Why I love redwood trees

Sequoia sempervirens. May it embrace many skies.

Sequoia sempervirens. May it embrace many skies.

Whether cool and breezy in mid-Autumn or hot and sticky in late Spring to mid-Summer, the heavy shade of The Forest of Nisene Marks State Park is often welcome to hiker and mountain biker alike. That shade is largely due to the untold populations of redwood trees that dominate the area, though Bigleaf Maples also do their share to offer mercy from the sun.

While beautiful and stately, the redwoods in this forest are often no more than 100 years old. As one walks steadily up the former railroad grade that is Aptos Creek Trail, one can only imagine what this forest may have looked like in the mid-19th century. That was before these trees’ massive forebears were harvested for the burgeoning lumber needs of San Francisco, Santa Clara Valley, and other local coastal hamlets.

Fortunately there are still first-growth redwoods nearby at Henry Cowell and Big Basin Redwoods state parks. These are Nature’s living cathedrals, and they are destinations in which I lead hikes a few times every year.

Why?

Because those old matriarchs are worth seeing. Because everyone owes themselves a moment of Nature’s living grandeur. Because they’re there.

Because I love knowing that they’re there.

Though I might have the disposition for it, I don’t, however, hug redwood trees. That is, not unless I’ve got a set of fine tweezers and a lot of time to kill.

See related trip report: Nisene Marks State Park & Burrell School Vineyards.

~winehiker

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8 thoughts on “Why I love redwood trees

  1. Pingback: Trip report: Nisene Marks State Park & Burrell School Vineyards | Winehiker Witiculture

  2. One of the things I dearly love about the Henry Cowell State Park is how you can be hiking through the redwood forest, take a turn up the hill, and next thing you know you’re in white sand dunes overlooking the Pacific. It’s one of those Wow! moments.

  3. Pingback: Thrilling Thursday Links | Winehiker Witiculture

  4. Thank you for your heartfelt homage to the redwoods! If we can find some hiking and wine experiences up here in Humboldt County, would you be interested? We actually have some wineries in the middle of the redwoods on or near the Avenue of the Giants. Let me know and I’ll send you more details. Also, where did you get that wonderful redwood photo used in your blog? If you took it, can I get permission to use it? Do you have a high resolution file of that photo? It’s one of the best redwood shots I’ve seen and they are very hard to take good photos of. Thanks, Tony from the Humboldt County Convention & Visitors Bureau.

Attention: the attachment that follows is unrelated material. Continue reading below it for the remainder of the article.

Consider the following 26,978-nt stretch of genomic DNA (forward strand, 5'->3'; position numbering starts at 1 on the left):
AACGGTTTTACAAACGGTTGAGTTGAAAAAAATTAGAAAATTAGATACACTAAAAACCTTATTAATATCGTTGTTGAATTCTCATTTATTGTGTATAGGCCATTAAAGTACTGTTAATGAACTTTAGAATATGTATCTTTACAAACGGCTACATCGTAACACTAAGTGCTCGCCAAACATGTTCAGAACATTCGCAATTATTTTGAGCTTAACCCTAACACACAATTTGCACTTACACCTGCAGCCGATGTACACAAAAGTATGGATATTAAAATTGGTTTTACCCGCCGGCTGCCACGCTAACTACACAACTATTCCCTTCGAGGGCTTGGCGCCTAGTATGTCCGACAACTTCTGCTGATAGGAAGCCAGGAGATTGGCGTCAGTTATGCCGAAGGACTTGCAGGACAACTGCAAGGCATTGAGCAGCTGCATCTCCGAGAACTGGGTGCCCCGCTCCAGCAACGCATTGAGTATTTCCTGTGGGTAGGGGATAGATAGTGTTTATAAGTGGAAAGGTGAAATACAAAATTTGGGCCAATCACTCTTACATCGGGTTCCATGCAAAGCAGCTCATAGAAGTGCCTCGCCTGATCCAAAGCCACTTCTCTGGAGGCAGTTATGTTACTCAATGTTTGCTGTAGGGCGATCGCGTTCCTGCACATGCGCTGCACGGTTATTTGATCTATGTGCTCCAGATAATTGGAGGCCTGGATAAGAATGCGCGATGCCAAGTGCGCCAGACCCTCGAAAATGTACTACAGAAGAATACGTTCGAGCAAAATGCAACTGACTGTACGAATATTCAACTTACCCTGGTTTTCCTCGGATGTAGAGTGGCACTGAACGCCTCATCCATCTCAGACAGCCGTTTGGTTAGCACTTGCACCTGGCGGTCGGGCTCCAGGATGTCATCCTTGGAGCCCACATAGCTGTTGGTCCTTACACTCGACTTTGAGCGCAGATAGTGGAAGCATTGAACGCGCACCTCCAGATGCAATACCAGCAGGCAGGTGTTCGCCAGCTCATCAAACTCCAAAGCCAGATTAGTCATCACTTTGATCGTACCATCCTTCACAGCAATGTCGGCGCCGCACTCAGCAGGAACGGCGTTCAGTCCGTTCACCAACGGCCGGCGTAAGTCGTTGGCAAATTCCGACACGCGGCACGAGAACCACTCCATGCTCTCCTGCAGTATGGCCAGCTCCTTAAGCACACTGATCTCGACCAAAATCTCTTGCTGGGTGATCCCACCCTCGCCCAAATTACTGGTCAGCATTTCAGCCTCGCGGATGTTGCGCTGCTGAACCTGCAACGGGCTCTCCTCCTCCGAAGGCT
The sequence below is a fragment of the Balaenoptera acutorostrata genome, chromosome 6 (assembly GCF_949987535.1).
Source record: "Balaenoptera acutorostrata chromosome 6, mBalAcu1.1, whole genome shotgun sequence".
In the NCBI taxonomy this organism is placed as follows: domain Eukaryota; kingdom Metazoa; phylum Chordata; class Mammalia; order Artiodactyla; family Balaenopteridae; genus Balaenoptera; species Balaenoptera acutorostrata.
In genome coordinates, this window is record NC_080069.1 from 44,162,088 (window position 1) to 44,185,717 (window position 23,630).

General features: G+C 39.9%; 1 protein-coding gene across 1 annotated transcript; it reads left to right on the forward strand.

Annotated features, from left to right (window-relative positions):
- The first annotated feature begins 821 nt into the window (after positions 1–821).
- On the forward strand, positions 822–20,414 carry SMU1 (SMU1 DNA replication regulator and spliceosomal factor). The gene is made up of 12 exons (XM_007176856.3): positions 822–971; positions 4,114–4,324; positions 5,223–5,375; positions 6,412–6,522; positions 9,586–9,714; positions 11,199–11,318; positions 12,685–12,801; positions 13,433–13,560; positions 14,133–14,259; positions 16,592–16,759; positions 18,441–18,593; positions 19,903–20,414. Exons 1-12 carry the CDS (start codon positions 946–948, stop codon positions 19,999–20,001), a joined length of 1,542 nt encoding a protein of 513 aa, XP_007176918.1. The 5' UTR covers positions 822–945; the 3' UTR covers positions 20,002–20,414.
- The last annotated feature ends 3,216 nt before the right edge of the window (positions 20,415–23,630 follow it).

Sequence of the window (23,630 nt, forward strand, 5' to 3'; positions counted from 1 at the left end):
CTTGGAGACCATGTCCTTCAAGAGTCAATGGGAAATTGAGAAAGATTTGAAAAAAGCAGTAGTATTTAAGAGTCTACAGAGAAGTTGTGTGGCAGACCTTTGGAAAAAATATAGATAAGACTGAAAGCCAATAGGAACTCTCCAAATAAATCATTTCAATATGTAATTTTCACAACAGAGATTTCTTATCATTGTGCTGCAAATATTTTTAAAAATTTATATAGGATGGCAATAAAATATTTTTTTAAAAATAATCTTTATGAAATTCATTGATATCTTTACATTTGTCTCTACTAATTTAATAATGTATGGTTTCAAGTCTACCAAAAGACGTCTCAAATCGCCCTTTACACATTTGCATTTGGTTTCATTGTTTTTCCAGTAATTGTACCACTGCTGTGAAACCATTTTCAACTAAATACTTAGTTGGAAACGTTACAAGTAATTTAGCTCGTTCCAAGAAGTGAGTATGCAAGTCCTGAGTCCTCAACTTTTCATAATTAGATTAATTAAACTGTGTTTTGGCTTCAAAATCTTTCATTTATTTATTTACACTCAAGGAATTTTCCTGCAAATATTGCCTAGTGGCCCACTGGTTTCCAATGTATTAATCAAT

5. I’m having a “Wow” moment just reading your great comments, Jaya and Tony. Having sauntered the trails in both places, I am again transported — thanks for sharing!

    And Tony, I searched Yahoo! images for “redwood tree”, then surfed ’til I found the right image. It does not appear to be copyrighted. As to wines and wineries along the Avenue of the Giants, I’ll follow up with you — thanks!

  6. I love redwoods…I find them mystical, magical, soothing and beautiful…and I do sit amongst them, lean up against them and hug them, too!
    Maybe some day, I’ll get to some of these trails and locations you write about….yes, I do hope so!

  7. Kathy (@ Pocket Perspectives), it’s good of you to chime in. I wholeheartedly agree! When I’m communing with the giants, there’s a certain profound tranquility, a certain desire to be still. And of course I’ve hugged a few redwoods in my time – which may be why I’ve learned to keep my tweezers handy. ;^)

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